Aneesh Reddy
Oct 18, 2013

The 2013 Singapore Formula (1) for successful retail marketing

Singapore recently celebrated the season of speed and thrill with the annual F1 Grand Prix. What did smart marketers do to capitalise on the madness?

Aneesh Reddy
Aneesh Reddy

For retail marketers, the annual Singapore F1 race is one of the best times of the year. F1 is not just a race between fast cars; it is also a maddening brand rush to pocket retail dollars. Let's examine some of the successful strategies marketers employed this season.

The 107 per cent rule of spot offers

F1 implies more tourists and hence, more shopping. Considering many of the customers are one-time customers, brands are limited by both time and lack of contact details to send out relevant offers. The storefront is the only avenue where the retailer can hope to grab wallet share by instant cross-selling and upselling and urge customers to make high-value purchases in the same visit. This led to stores witnessing increased footfalls through instant customer engagement at the point of sale.

Singapore’s premium lifestyle bar Harry’s had a special F1 offer for racing enthusiasts: Customers who refuelled with Harry’s Premium Lager over the F1 weekend could enjoy reduced rates of $5 per bottle or $25 per bucket.

SMS and direct mailers: The aerofoil of retail marketing

SMS and direct mailers have always been golden keys that help brands unlock the value of their marketing efforts. This year brands promoted their offerings much before the racing season, by using the right marketing channel to send out exciting deals and drive customers in-store to avail of them. Targeted offers such as “Shop for a fixed value within a stipulated time and win free ticket(s) to the Grand Prix final” helped draw in the numbers and boost the marginal revenues.

Online beauty, fashion, and lifestyle blog Sunshine Kelly had an exquisite offer for F1 fans: The purchase of a pair of 2013 F1 Grand Prix tickets came with a chance to win a pair of special passes to the Korean entertainment group BIGBANG’s Meet & Greet session. 

The marketing telemetry of social media

Brands today are aware that their customers hang out on social media, looking for information and offers of interest. With more than 88K facebook fans, almost 10K twitter followers and over 10,000 tweets per hour with #f1 (as of Sep 20, 2013), retailers had a pool of conversations to dive into.

Understanding this perfectly, retailers leveraged the online medium to run campaigns that effectively drove engagement and sales from both new and existing customers. Putting up contest polls on Facebook such as “Who will win this year’s Grand Prix?” or “Vote for Infiniti Red Bull/Scuderia Ferrari and get the official teamwear for free!” brought in more number of likes/shares. Brands also utilised social commerce to take pre-orders of F1 merchandise and give away freebies like zero shipping and autographed racing gear.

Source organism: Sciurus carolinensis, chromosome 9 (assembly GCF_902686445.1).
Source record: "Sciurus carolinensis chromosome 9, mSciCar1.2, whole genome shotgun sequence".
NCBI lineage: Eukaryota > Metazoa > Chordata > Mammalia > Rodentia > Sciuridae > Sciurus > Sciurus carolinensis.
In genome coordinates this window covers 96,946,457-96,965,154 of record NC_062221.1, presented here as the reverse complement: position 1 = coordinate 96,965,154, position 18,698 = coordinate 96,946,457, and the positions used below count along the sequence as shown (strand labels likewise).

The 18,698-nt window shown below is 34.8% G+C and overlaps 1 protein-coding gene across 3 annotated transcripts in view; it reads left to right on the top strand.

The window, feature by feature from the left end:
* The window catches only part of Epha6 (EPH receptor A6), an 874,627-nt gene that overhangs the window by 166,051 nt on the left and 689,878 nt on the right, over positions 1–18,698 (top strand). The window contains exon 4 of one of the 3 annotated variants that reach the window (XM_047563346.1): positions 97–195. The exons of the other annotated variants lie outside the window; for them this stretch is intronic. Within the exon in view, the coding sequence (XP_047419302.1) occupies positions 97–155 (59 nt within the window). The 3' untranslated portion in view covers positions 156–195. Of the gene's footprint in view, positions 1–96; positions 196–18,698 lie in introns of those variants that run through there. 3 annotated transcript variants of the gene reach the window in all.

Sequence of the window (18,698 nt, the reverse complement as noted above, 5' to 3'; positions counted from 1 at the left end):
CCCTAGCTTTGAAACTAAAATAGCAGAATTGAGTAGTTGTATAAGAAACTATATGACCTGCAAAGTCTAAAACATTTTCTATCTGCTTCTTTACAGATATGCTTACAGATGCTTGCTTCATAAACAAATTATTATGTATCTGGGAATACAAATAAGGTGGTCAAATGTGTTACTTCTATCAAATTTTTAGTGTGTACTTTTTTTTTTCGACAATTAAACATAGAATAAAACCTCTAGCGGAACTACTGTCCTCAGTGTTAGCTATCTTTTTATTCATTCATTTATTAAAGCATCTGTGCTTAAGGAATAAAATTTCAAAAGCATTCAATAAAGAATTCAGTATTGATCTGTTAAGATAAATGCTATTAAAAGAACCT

Leading sportswear and footwear brand Puma took heavily to social marketing to cash in on the F1 fever. Their Facebook page was full of dope on the 2013 Singapore Grand Prix, contests and events, and information on Puma’s range of sportswear and shoes.

The aerodynamics of referral marketing

A brand’s most powerful marketing engine is its current group of loyal customers. By making select offers such as autographed merchandise, free tickets, photographs with the winning team, etc., retailers gained good publicity for their products and increased brand relevance.

Austrian energy drink maker Red Bull launched an online community of Formula 1 fans to engage interactively with the team during the 2013 Grand Prix. This community featured pictures and videos from fans, exclusive F1 news, and competitions for members.

The gamification pit stop

Racing is synonymous with the young crowd. Not only is this generation obsessed with speed, they are also die hard shoppers of sports merchandise. Retailers lured this group by giving them gamified shopping experiences such as kiosks playing the latest fast track racing games with prizes of F1 trivia, autographed pictures of riders, or tickets to the grand finale.

Infiniti Red Bull rider Mark Webber asked fans to design a new racing helmet for the 2013 Grand Prix. The competition drew in participants in huge numbers and finally one design was selected. The prize for the 17-year old F1 fan who created the design: a personal meeting with Mark to present the new helmet.

This F1 season witnessed not just a mad rush of race adrenalin, but also a surge of innovation in the retail industry. With carefully crafted marketing strategies, retailers have achieved great success in incentivising customers to shop more and spend more on their favourite brands.

Aneesh Reddy is co-founder and CEO of Capillary Technologies.

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